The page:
Laura Papi, IMF, African Department

Getting to Growth in the Caribbean

September 19, 2013

Nassau, Bahamas where the countries of the Caribbean are meeting to discuss the future of the region (Photo: Sonnet/Corbis)

The countries of the Caribbean may be small, but they are facing many of the same challenges confronting larger nations. These include the need to create more jobs and achieve a more inclusive growth.

Adrienne Cheasty, IMF, Western Hemisphere Department

Kenya's Economy Takes Off

September 13, 2013

Agricultural worker in Kenya. The country is one of the African frontier economies, the next generation of emerging markets (Photo: Corbis/Walsh)

Kenya is one of the success stories of Africa’s economic resurgence. With this strong performance in mind, the Kenya and the IMF will co-host a conference to discuss the country's prospects.

Antoinette Sayeh, IMF, African Department

Liberalization Boosts Growth in Myanmar

September 05, 2013

A fisherman in Lac Inle. International investment could swiftly alter the lives of Myanmar’s low-income agricultural workers (Photo: Maisant/Corbis)

Myanmar has made impressive strides in opening and liberalizing the economy, boosting growth and the economic outlook, but the formerly isolated country still faces some challenges.

Matt Davies, IMF, Asia and Pacific Department 

Universities Boom, But New Grads Struggle

August 29, 2013

Students in Changchun, China. Many developing countries are faced with an influx of new graduates struggling to find a job (photo: Chang/Corbis)

Economic growth in the developing world has been accompanied by massive increases in higher education enrollment. This can feed a country’s development—but it also puts new pressures on a country’s leaders and workers.

Richard Freeman, Harvard University

The Persistence of Informal Sector Work

August 22, 2013

Street vendor in Vietnam. Governments need to extend social protection to informal workers says Freeman (photo: Sitton/Corbis)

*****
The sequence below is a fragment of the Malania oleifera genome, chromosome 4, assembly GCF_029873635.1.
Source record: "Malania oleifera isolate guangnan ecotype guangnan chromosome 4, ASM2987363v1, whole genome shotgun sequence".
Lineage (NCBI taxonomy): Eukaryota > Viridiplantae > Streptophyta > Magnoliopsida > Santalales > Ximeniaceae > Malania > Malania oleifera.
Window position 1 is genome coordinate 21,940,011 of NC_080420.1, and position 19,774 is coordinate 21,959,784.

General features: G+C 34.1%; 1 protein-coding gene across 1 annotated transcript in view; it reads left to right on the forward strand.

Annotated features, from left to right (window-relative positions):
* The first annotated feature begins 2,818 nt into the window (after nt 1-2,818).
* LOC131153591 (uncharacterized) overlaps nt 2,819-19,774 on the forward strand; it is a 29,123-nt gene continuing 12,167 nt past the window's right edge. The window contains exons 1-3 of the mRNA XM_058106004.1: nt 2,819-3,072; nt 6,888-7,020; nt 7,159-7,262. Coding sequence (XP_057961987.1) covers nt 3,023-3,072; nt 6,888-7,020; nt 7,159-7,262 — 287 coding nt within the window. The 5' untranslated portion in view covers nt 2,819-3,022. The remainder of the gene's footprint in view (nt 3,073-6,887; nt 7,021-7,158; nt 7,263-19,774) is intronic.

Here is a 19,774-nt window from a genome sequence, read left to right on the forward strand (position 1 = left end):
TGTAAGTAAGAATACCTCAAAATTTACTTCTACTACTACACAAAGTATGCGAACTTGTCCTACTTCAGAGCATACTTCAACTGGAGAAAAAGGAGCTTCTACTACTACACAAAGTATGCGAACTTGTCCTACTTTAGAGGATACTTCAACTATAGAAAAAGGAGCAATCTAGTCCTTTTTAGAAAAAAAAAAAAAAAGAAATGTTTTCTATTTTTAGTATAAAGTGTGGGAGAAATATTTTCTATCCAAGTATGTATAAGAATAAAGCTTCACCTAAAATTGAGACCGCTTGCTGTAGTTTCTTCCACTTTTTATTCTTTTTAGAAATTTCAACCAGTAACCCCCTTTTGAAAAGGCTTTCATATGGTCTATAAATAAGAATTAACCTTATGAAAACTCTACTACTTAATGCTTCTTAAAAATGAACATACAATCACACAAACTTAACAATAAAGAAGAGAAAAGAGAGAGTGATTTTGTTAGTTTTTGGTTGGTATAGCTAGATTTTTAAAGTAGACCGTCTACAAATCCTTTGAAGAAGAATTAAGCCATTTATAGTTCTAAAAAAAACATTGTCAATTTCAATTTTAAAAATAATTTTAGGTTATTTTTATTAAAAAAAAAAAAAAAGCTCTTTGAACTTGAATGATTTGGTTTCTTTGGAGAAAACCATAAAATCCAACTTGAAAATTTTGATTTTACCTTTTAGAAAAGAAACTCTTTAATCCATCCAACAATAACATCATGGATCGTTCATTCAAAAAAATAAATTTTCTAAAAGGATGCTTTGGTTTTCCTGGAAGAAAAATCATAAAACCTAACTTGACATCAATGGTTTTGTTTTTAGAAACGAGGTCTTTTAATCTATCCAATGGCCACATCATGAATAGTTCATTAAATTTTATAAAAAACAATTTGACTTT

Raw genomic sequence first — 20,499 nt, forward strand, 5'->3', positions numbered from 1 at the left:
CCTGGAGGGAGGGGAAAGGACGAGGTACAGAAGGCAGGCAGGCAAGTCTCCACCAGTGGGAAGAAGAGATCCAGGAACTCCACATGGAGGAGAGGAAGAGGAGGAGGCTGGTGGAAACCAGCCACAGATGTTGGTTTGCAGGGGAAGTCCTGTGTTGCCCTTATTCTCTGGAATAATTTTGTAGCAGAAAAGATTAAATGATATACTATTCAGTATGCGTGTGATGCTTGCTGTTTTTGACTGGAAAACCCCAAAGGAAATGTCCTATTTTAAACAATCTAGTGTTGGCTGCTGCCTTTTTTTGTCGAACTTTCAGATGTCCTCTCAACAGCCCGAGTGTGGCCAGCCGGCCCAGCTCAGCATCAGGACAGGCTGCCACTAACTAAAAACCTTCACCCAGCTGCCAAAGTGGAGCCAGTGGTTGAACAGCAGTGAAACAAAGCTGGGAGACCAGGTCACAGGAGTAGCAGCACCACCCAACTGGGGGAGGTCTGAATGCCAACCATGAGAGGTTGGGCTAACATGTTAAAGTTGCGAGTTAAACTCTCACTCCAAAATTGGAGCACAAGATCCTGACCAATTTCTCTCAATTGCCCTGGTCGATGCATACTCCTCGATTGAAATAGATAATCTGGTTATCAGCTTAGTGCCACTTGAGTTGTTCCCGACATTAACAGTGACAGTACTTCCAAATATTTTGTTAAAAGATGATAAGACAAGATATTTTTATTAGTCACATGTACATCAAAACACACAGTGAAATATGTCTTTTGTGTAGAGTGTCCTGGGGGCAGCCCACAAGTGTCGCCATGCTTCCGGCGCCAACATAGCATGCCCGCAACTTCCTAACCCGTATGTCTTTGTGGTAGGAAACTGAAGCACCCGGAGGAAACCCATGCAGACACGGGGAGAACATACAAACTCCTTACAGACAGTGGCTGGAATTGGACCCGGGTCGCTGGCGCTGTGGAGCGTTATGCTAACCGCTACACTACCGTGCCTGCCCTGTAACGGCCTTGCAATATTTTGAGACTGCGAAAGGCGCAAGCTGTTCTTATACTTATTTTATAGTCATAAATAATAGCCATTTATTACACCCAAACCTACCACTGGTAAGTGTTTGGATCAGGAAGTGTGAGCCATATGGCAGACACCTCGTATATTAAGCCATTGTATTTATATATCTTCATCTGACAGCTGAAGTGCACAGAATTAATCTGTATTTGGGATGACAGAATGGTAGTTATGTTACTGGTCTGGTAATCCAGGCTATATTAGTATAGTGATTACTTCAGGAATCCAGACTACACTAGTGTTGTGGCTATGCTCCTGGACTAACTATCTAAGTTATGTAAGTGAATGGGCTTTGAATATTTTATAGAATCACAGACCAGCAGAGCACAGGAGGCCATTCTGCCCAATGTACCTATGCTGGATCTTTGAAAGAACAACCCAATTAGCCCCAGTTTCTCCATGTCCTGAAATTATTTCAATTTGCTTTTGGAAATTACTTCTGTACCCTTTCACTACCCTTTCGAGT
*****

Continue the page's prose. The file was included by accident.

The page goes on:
As the economies of the developing world expand, new jobs beckon. But Richard Freeman says these countries have seen a surprising persistence of informal sector jobs—which offer low pay and scant worker protection.

Richard Freeman, Economist, Professor, Harvard University

Remittances Can Act as Drag on Development

July 25, 2013

A money changer in Manila. Remittances are a major source of foreign currency for countries like the Philippines (photo: Ranoco /Corbis)

If you are one of the hundreds of thousands of people who send money abroad to friends and relatives, beware!  You may be doing as much harm as good, suggests one IMF economist.  Although these remittances can be a lifeline for families, they can also undermine economic growth. 

Ralph Chami, IMF, Middle East and Central Asia Department

Third World Lessons for First World Growth

July 18, 2013

Worker in a soybean field in Brazil. First world countries have a lot to learn from countries like Brazil, says Henry (Photo: Orezzoli/Corbis)

Developed countries need to be industrious like ants, says economist, Peter Blair Henry.   For years they have offered advice to developing countries on the best path to growth. They might benefit from heeding some of their own advice, he suggests.

Peter Henry, New York University

Global Growing Pains

July 09, 2013

Steel factory laborer in Qundao, China. Lower-than-expected growth in emerging markets is putting brakes on global outlook (photo: STR/AFP/ Newscom)

The global economy is growing more slowly than expected, says the IMF in its latest assessment. It’s revise growth downwards to 3.1 percent this year, and warns risks are rising in emerging markets.

Olivier Blanchard, IMF, Chief Economist

Small, Medium-sized Firms and the Jobs Market

July 03, 2013

A small business owner in East Africa. Government can help small firms by improving access to financing (Photo: Strauss/Curtis/Corbis)

Unemployment is a worry around the world, but it’s a particularly pressing issue for developing countries with their growing, young population. Small and medium-sized enterprises (SMEs) can be an important source of new jobs, IF governments provide them with the right encouragement.

Meghana Ayyagari, Professor, George Washington University

In Search of Sweet Liquid Gold

June 27, 2013

Boiling maple sap to turn into syrup. The supply of this product is heavily regulated by the global strategic reserve (Photo: Ury/Corbis)

Many countries create cartels to control the price of important commodities because they want to maximize their income or protect key domestic industries. But the use of cartels is criticized for causing higher prices for consumers. We investigate the pros and cons of cartels through the example of the maple syrup industry.

Jacqueline Deslauriers, IMF, Communications Department

Africa: Credit Where it’s Due

June 20, 2013

A tailor at work in Mali. Good credit could be used to improve regional power grids, boosting productivity, says Sy (Photo: Reuters/Newscom)